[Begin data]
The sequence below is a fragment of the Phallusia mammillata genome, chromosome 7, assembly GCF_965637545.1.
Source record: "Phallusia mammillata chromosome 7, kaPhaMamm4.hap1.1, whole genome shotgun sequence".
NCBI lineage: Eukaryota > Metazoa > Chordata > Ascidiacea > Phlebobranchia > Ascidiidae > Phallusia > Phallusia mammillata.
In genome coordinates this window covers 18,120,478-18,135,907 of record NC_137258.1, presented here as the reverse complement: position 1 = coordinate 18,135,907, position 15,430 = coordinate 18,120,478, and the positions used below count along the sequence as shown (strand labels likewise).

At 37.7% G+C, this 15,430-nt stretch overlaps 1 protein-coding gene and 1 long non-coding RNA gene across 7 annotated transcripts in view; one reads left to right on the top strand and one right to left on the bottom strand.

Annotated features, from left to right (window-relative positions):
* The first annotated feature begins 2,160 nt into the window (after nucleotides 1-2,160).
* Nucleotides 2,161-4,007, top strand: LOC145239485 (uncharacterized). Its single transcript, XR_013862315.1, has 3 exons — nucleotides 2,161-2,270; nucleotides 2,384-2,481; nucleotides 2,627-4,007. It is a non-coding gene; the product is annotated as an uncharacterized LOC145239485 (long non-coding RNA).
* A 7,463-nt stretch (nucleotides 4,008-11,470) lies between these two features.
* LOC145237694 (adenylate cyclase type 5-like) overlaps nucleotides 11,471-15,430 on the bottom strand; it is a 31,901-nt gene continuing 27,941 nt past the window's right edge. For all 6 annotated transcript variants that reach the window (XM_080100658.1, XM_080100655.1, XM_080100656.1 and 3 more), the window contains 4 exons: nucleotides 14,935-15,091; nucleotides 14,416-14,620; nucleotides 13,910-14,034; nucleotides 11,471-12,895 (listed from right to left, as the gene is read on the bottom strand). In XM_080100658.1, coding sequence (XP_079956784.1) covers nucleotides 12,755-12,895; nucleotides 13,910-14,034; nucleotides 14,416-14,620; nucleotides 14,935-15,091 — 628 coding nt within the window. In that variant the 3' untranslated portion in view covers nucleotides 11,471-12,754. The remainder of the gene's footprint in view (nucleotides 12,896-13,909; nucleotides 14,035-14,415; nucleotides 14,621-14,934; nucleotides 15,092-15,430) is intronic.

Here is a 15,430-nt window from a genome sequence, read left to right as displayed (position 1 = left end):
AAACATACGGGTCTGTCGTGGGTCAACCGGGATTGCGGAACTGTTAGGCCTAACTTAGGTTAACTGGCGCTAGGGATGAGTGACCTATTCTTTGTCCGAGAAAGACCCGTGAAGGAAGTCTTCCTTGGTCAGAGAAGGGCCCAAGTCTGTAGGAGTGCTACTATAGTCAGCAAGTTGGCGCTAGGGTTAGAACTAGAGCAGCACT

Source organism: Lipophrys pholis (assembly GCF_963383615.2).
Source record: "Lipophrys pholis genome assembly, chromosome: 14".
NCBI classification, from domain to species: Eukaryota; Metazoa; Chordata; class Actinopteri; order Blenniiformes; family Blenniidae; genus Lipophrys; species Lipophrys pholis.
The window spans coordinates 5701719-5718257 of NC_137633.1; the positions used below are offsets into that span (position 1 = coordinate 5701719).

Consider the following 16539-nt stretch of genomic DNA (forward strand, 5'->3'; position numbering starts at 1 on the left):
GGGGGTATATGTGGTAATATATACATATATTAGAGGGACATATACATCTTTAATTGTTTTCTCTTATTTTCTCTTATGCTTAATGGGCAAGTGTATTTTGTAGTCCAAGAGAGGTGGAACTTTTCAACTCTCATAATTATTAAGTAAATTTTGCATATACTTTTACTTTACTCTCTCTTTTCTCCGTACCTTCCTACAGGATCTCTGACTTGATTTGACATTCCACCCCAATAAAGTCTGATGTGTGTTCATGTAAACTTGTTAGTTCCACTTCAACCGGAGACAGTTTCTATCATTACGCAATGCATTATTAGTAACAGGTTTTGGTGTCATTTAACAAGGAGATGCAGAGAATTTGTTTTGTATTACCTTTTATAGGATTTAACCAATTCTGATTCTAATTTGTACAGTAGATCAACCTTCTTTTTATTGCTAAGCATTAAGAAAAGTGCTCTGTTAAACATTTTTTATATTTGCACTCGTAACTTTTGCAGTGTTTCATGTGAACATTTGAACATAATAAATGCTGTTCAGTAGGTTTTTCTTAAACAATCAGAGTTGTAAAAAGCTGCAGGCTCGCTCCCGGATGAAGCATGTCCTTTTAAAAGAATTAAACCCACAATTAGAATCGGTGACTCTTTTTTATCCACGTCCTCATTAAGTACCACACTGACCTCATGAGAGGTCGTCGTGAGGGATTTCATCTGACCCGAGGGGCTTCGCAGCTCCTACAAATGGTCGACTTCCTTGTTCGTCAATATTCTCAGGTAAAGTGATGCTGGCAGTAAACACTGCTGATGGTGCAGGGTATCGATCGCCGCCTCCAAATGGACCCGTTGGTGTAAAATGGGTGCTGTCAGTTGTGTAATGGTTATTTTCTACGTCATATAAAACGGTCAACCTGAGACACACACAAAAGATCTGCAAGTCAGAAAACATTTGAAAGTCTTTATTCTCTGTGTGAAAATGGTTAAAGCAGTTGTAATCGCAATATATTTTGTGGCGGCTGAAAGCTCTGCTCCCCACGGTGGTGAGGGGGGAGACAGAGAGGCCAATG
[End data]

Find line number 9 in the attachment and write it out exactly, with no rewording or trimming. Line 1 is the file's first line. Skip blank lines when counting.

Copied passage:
* A 7,463-nt stretch (nucleotides 4,008-11,470) lies between these two features.